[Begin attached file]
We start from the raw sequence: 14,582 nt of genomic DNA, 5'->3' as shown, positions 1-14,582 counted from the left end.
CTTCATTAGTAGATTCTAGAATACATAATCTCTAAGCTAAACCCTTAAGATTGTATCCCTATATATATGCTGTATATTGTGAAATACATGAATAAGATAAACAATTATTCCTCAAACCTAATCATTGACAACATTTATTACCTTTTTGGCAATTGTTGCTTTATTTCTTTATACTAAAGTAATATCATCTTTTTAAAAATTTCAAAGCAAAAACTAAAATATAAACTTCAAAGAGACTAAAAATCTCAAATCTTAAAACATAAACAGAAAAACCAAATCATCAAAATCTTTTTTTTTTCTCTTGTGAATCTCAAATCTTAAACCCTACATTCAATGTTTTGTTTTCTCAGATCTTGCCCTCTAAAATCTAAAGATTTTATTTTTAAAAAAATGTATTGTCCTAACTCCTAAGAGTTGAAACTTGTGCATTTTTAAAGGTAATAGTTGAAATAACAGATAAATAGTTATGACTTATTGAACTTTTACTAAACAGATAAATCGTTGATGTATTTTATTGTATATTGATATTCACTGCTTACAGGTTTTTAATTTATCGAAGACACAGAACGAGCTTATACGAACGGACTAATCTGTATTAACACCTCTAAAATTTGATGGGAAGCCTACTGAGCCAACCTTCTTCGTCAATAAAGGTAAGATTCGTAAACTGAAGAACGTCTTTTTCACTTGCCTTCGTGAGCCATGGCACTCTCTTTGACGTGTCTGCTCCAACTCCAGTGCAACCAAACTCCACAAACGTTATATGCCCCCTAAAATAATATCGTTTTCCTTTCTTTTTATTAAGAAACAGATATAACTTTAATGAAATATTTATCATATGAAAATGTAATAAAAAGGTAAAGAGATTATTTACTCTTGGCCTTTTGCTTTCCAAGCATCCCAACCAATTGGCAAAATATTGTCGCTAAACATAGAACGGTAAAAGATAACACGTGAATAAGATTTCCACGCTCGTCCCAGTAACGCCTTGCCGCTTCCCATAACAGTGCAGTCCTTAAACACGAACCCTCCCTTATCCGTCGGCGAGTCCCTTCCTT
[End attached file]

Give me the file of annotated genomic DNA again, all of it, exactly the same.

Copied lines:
We start from the raw sequence: 14,582 nt of genomic DNA, 5'->3' as shown, positions 1-14,582 counted from the left end.
CTTCATTAGTAGATTCTAGAATACATAATCTCTAAGCTAAACCCTTAAGATTGTATCCCTATATATATGCTGTATATTGTGAAATACATGAATAAGATAAACAATTATTCCTCAAACCTAATCATTGACAACATTTATTACCTTTTTGGCAATTGTTGCTTTATTTCTTTATACTAAAGTAATATCATCTTTTTAAAAATTTCAAAGCAAAAACTAAAATATAAACTTCAAAGAGACTAAAAATCTCAAATCTTAAAACATAAACAGAAAAACCAAATCATCAAAATCTTTTTTTTTTCTCTTGTGAATCTCAAATCTTAAACCCTACATTCAATGTTTTGTTTTCTCAGATCTTGCCCTCTAAAATCTAAAGATTTTATTTTTAAAAAAATGTATTGTCCTAACTCCTAAGAGTTGAAACTTGTGCATTTTTAAAGGTAATAGTTGAAATAACAGATAAATAGTTATGACTTATTGAACTTTTACTAAACAGATAAATCGTTGATGTATTTTATTGTATATTGATATTCACTGCTTACAGGTTTTTAATTTATCGAAGACACAGAACGAGCTTATACGAACGGACTAATCTGTATTAACACCTCTAAAATTTGATGGGAAGCCTACTGAGCCAACCTTCTTCGTCAATAAAGGTAAGATTCGTAAACTGAAGAACGTCTTTTTCACTTGCCTTCGTGAGCCATGGCACTCTCTTTGACGTGTCTGCTCCAACTCCAGTGCAACCAAACTCCACAAACGTTATATGCCCCCTAAAATAATATCGTTTTCCTTTCTTTTTATTAAGAAACAGATATAACTTTAATGAAATATTTATCATATGAAAATGTAATAAAAAGGTAAAGAGATTATTTACTCTTGGCCTTTTGCTTTCCAAGCATCCCAACCAATTGGCAAAATATTGTCGCTAAACATAGAACGGTAAAAGATAACACGTGAATAAGATTTCCACGCTCGTCCCAGTAACGCCTTGCCGCTTCCCATAACAGTGCAGTCCTTAAACACGAACCCTCCCTTATCCGTCGGCGAGTCCCTTCCTT